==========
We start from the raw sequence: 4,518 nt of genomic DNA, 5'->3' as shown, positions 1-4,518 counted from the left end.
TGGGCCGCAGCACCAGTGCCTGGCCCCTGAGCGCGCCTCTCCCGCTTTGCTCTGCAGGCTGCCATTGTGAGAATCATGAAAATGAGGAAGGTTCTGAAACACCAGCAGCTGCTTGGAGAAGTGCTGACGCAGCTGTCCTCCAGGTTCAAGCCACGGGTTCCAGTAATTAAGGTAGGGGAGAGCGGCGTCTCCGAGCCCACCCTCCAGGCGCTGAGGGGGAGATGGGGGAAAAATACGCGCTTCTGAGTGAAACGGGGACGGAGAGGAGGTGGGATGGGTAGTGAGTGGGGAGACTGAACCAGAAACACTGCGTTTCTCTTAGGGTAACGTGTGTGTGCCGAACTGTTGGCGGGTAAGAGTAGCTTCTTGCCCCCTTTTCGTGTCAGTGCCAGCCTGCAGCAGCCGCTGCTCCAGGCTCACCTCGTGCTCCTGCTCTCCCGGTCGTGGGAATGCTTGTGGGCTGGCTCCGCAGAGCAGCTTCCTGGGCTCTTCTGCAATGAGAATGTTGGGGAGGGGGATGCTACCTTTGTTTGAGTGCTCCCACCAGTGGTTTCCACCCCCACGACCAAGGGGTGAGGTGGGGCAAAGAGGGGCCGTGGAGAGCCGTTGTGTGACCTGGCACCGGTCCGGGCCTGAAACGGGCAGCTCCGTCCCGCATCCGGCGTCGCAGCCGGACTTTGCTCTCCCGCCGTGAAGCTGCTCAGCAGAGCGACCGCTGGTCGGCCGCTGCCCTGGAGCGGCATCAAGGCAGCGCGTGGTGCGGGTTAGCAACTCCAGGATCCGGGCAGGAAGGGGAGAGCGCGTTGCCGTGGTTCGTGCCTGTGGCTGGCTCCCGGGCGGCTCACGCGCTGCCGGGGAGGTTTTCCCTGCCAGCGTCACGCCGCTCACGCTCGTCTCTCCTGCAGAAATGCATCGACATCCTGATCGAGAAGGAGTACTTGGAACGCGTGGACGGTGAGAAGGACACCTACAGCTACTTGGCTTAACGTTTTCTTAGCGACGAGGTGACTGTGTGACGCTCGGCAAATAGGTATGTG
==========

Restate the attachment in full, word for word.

We start from the raw sequence: 4,518 nt of genomic DNA, 5'->3' as shown, positions 1-4,518 counted from the left end.
TGGGCCGCAGCACCAGTGCCTGGCCCCTGAGCGCGCCTCTCCCGCTTTGCTCTGCAGGCTGCCATTGTGAGAATCATGAAAATGAGGAAGGTTCTGAAACACCAGCAGCTGCTTGGAGAAGTGCTGACGCAGCTGTCCTCCAGGTTCAAGCCACGGGTTCCAGTAATTAAGGTAGGGGAGAGCGGCGTCTCCGAGCCCACCCTCCAGGCGCTGAGGGGGAGATGGGGGAAAAATACGCGCTTCTGAGTGAAACGGGGACGGAGAGGAGGTGGGATGGGTAGTGAGTGGGGAGACTGAACCAGAAACACTGCGTTTCTCTTAGGGTAACGTGTGTGTGCCGAACTGTTGGCGGGTAAGAGTAGCTTCTTGCCCCCTTTTCGTGTCAGTGCCAGCCTGCAGCAGCCGCTGCTCCAGGCTCACCTCGTGCTCCTGCTCTCCCGGTCGTGGGAATGCTTGTGGGCTGGCTCCGCAGAGCAGCTTCCTGGGCTCTTCTGCAATGAGAATGTTGGGGAGGGGGATGCTACCTTTGTTTGAGTGCTCCCACCAGTGGTTTCCACCCCCACGACCAAGGGGTGAGGTGGGGCAAAGAGGGGCCGTGGAGAGCCGTTGTGTGACCTGGCACCGGTCCGGGCCTGAAACGGGCAGCTCCGTCCCGCATCCGGCGTCGCAGCCGGACTTTGCTCTCCCGCCGTGAAGCTGCTCAGCAGAGCGACCGCTGGTCGGCCGCTGCCCTGGAGCGGCATCAAGGCAGCGCGTGGTGCGGGTTAGCAACTCCAGGATCCGGGCAGGAAGGGGAGAGCGCGTTGCCGTGGTTCGTGCCTGTGGCTGGCTCCCGGGCGGCTCACGCGCTGCCGGGGAGGTTTTCCCTGCCAGCGTCACGCCGCTCACGCTCGTCTCTCCTGCAGAAATGCATCGACATCCTGATCGAGAAGGAGTACTTGGAACGCGTGGACGGTGAGAAGGACACCTACAGCTACTTGGCTTAACGTTTTCTTAGCGACGAGGTGACTGTGTGACGCTCGGCAAATAGGTATGTG